Dermatologists have enjoyed being ranked last or near last among medical specialties when it comes to burnout. But a new study by Mayo Clinic and American Medical Association researchers suggests dermatologists, like their peers in other specialties, might be fast succumbing to the tell-tale symptoms of professional burnout: emotional exhaustion, loss of meaning in their work and feelings of ineffectiveness.1
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That’s not good for physicians, their families, the medical profession or patients, according to the study’s first author Tait Shanafelt, M.D., a hematologist at Mayo Clinic, Rochester, Minn.
Dr. Shanafelt and colleagues published an update from a three-year study evaluating burnout and work-life balance among U.S. physicians. They found more than half of U.S. physicians are professionally burned out — up 10% over the last three years. This is according to their comparison of data from 2014 to information collected in 2011. The survey results were based on 6,880 U.S. physicians, a 19% response rate, as well as a population-based sample of 5,313 working U.S. adults in other fields.
The study’s results were particularly notable in dermatology, according to Dr. Shanafelt.
“At the time of our 2011 study, dermatologists had one of the lowest rates of burnout and among highest rates of professional satisfaction of all specialties evaluated. Between 2011 and 2014, dermatologists had the largest increase in burnout of any specialties (increased from 32% to 57%),” he told Dermatology Times. “In 2014, dermatology ranked ninth highest of 24 specialties evaluated (as opposed to 23rd out of 24 in 2011). Dermatologists still scored favorably with respect to satisfaction with work-life balance; however, they moved from the second most favorable score out of 24 specialties to the seventh most favorable score.”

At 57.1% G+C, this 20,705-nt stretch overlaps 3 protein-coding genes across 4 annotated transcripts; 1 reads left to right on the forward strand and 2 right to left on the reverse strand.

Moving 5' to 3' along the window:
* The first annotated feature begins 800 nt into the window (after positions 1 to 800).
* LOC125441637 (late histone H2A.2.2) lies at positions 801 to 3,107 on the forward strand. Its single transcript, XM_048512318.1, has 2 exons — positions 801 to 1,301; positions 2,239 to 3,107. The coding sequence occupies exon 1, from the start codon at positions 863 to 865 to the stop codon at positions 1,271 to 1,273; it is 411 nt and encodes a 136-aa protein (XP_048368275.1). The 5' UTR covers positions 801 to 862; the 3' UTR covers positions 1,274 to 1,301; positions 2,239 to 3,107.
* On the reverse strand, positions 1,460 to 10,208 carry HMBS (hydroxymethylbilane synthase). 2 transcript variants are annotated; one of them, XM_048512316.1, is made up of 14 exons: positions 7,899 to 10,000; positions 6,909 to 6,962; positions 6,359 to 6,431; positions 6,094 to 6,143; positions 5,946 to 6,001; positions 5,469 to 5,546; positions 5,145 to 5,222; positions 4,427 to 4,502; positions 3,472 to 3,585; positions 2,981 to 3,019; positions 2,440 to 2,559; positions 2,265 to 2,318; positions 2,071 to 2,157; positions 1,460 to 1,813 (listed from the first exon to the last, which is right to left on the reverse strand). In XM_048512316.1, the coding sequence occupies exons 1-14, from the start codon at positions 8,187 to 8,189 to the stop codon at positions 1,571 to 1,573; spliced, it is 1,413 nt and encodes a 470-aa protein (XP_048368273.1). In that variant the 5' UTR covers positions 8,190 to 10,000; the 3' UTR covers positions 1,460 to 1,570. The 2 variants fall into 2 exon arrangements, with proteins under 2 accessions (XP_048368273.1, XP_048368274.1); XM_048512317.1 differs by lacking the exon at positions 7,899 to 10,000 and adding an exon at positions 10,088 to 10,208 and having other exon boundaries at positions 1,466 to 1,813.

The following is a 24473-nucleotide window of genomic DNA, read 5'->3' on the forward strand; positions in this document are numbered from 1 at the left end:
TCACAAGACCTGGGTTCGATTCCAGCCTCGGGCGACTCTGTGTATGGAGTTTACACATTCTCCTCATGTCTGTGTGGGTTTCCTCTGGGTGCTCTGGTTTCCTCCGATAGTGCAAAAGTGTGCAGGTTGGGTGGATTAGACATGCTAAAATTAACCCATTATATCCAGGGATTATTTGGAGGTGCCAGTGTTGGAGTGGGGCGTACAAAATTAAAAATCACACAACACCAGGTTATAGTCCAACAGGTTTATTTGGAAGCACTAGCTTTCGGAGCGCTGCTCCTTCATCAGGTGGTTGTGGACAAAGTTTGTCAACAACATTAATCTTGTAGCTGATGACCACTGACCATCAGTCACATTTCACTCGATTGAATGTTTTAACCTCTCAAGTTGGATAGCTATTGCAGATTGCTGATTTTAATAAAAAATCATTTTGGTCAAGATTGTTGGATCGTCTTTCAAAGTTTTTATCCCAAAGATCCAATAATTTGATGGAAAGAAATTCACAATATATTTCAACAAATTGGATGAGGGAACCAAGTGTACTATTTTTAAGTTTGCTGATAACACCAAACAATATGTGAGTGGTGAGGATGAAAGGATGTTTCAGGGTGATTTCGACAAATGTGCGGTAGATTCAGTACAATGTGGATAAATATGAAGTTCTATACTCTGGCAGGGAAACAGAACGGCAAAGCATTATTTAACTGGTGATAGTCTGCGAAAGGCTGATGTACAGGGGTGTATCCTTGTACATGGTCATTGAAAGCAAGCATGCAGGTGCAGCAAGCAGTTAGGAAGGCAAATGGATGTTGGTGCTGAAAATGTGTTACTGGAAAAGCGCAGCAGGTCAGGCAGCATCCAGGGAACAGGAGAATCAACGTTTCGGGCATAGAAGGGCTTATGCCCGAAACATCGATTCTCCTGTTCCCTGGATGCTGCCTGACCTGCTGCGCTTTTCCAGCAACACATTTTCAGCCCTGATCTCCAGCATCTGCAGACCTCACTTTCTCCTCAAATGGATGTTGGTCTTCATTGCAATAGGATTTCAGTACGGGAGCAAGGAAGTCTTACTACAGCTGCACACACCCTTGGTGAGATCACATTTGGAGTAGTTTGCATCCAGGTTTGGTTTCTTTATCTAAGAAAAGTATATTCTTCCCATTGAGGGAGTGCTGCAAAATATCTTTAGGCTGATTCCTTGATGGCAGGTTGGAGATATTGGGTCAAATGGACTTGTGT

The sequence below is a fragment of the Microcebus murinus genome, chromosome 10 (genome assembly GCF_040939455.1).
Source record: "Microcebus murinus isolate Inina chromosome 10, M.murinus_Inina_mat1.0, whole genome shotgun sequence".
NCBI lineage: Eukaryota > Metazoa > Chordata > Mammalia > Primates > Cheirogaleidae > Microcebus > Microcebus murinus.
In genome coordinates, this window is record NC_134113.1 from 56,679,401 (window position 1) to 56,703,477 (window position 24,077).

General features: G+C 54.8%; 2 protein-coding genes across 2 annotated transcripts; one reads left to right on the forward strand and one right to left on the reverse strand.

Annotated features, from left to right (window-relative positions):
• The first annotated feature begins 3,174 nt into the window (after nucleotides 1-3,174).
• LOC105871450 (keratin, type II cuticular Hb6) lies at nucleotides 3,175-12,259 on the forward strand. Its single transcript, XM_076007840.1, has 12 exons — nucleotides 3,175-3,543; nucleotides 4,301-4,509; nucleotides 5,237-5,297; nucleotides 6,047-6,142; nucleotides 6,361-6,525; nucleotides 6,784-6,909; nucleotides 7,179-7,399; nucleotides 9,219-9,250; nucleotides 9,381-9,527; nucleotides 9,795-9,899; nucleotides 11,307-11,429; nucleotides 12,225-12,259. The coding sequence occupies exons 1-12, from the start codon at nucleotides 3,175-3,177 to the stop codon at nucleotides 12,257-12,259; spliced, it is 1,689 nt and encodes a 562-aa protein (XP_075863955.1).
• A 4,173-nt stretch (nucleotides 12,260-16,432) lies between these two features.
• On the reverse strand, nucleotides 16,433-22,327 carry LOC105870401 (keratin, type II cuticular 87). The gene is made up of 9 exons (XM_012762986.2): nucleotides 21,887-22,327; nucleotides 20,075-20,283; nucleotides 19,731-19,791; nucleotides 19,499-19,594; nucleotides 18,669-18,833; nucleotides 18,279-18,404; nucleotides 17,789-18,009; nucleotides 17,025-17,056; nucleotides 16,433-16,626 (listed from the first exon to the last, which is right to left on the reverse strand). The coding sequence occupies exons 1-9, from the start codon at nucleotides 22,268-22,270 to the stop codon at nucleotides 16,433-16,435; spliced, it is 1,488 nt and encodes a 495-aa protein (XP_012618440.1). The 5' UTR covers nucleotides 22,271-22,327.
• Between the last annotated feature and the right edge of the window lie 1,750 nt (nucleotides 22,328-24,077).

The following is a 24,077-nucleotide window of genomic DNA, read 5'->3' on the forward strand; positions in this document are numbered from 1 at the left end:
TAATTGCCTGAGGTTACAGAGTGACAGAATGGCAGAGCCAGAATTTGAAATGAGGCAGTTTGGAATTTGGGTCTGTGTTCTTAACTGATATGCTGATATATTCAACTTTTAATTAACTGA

If you’re wondering if you’re at risk for burnout or might be in the throes of it, Dr. Shanafelt says there are burnout drivers that are common in the practice of medicine.
“Simplistically, we categorize the drivers of burnout into five dimensions:
· excessive workload,
· inefficiency (including clerical burden),
· loss of autonomy/control over work,
· problems with work-life integration, and
· a loss of meaning in work,” Dr. Shanafelt says.
There’s fallout to burnout. According to the researchers, studies suggest that physician burnout leads to poor care, physician turnover and a decline in the overall healthcare system’s quality of care.